Texas 06/01/16 click2houston.com: The Texas Department of State Health Services confirmed Tuesday the first locally acquired case of chikungunya, a mosquito borne illness. A Cameron County resident got sick with the illness in November 2015 and was diagnosed in January. The case was reported to the local health department in April. The investigation performed by the Cameron County Department of Health and Human Services determined the patient had not traveled, and the case was confirmed last week by testing at the US Centers for Disease Control and Prevention. – For complete article see http://www.click2houston.com/health/first-texas-acquired-chikungunya-case-announced
Florida 06/01/16 abcnews.com: Florida health officials say a tourist contracted dengue fever while visiting Key West. A statement Wednesday from the Florida Department of Health in Monroe County says the person, who is not a Florida resident, is recovering. It adds “all indications are that this infection was locally acquired,” and mosquito control officials have intensified their activities in the southernmost city in the continental U.S. Dengue fever is rarely fatal but causes debilitating pain. The virus is transmitted by the same mosquitoes that can carry Zika and chikungunya. – For complete article see http://abcnews.go.com/US/wireStory/health-officials-tourist-contracted-dengue-key-west-39531823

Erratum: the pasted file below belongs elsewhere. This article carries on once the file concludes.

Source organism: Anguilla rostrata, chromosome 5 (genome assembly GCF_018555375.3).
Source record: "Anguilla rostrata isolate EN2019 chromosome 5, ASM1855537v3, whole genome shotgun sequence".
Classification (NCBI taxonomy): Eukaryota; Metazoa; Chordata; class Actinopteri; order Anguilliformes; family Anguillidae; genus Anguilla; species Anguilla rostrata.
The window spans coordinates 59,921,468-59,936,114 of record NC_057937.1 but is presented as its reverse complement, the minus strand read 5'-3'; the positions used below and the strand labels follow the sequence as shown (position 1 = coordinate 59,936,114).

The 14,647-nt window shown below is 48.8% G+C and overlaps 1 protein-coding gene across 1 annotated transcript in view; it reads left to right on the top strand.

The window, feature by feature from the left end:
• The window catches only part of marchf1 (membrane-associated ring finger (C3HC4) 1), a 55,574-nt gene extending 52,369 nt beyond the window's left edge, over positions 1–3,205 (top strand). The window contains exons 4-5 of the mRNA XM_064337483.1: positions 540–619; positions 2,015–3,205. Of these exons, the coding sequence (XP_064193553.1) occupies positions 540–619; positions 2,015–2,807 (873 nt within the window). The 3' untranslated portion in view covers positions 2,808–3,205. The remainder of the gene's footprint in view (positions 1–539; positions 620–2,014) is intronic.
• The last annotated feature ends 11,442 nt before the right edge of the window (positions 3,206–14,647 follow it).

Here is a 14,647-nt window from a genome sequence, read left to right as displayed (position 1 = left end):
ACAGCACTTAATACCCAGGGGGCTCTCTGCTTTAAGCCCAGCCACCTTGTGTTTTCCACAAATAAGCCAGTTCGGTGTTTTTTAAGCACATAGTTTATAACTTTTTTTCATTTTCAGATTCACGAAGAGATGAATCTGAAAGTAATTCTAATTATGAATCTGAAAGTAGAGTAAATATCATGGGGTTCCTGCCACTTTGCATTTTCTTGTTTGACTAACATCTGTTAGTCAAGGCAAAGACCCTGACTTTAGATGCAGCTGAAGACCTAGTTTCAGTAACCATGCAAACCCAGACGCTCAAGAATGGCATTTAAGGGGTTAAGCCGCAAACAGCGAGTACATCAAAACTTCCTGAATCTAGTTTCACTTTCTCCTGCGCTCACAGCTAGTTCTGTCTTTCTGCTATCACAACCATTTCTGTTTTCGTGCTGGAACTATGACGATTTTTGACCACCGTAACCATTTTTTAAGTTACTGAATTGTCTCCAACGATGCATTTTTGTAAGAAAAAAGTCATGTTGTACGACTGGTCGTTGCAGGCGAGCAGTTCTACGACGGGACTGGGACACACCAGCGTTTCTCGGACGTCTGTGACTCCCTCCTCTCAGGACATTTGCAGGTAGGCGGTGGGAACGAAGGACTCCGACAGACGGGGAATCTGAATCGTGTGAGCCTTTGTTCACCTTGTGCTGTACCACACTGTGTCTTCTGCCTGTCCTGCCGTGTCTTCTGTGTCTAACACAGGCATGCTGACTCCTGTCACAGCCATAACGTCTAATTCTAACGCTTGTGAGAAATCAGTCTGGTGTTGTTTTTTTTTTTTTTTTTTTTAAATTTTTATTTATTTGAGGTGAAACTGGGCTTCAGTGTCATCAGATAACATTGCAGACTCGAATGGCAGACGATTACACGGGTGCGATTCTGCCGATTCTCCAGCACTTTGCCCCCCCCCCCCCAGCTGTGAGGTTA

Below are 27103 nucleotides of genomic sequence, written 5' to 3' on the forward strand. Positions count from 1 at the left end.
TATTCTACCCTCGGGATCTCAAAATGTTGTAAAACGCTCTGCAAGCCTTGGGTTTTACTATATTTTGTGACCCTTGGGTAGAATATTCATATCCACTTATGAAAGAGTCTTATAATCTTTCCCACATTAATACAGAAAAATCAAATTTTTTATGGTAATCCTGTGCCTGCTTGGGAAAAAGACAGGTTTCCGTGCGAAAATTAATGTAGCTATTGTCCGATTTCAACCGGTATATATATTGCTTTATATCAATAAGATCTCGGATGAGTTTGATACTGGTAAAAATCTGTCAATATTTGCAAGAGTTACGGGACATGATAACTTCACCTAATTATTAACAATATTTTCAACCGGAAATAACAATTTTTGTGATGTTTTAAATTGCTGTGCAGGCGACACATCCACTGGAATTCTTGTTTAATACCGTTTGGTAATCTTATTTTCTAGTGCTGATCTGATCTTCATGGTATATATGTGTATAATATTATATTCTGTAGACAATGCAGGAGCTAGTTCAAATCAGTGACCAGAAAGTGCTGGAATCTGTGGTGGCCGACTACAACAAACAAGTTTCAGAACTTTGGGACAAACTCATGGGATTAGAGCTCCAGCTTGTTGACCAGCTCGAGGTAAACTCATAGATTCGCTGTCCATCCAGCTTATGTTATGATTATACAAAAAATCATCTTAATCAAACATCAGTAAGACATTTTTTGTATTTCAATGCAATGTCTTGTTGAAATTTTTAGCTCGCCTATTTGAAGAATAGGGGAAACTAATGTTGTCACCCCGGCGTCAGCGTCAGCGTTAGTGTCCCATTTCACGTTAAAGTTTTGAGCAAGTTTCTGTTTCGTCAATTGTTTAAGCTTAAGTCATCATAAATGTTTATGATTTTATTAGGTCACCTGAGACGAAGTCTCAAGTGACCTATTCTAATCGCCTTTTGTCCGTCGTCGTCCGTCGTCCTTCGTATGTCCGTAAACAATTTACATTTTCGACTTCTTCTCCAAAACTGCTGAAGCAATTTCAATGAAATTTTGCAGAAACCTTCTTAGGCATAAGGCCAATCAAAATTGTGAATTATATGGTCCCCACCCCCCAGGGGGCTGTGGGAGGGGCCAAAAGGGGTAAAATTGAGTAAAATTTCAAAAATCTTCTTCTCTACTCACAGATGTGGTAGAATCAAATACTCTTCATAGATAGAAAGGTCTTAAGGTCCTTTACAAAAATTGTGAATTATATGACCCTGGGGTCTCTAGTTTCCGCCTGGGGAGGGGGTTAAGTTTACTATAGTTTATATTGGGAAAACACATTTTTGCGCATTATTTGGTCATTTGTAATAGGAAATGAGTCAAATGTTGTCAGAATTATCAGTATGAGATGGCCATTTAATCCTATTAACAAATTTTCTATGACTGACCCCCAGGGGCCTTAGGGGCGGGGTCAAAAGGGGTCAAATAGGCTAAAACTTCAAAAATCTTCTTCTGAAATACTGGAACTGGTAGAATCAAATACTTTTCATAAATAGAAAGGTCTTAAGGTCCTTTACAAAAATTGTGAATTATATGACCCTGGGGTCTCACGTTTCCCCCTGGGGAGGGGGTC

Eastern Equine Encephalitis (EEE):
Florida 05/31/16 wmfe.org: by Abe Aboraya- Three unvaccinated horses in Central Florida have caught eastern equine encephalitis. There have been two cases in Polk County and one in Osceola County. All three horses were euthanized or put down in May, and are the first three cases for the state. – For complete article see http://www.wmfe.org/eastern-equine-encephalitis-an-often-fatal-virus-shows-up-in-c-fla-horses/60388
Alaska 05/28/16 outbreaknewstoday.com: A sick hare with signs of Tularemia was killed by a North Pole resident on May 11th. The disease was present based on observations during a necropsy performed today by ADF&G wildlife veterinarian, Dr. Kimberlee Beckmen. In addition, a Fairbanks veterinarian reported a suspected case of Tularemia in a dog from the Chena Hot Springs area last week. The dog was found eating a hare two days prior to becoming severely ill with fever. – For complete article see http://outbreaknewstoday.com/alaska-reports-tularemia-in-sick-hares-48103/
Minnesota 05/27/16 kstp.com: by Sarah Thamer – The University of Minnesota Veterinary Diagnostic Laboratory (VDL) has confirmed three cases of Tularemia in Minnesota since April. Tularemia, a wildlife disease normally found in rabbits, squirrels and other rodents, has now been found in a cat in the Twin Cities. It is a disease that both people and animals can get through tick and fly bites or contact with infected animals. According to the University of Minnesota, three cases of tularemia or rabbit fever in domestic animals have been found since April. The cases have been identified in a cottontail rabbit and two cats – all in the Twin Cities metropolitan area. The disease is rare in Minnesota.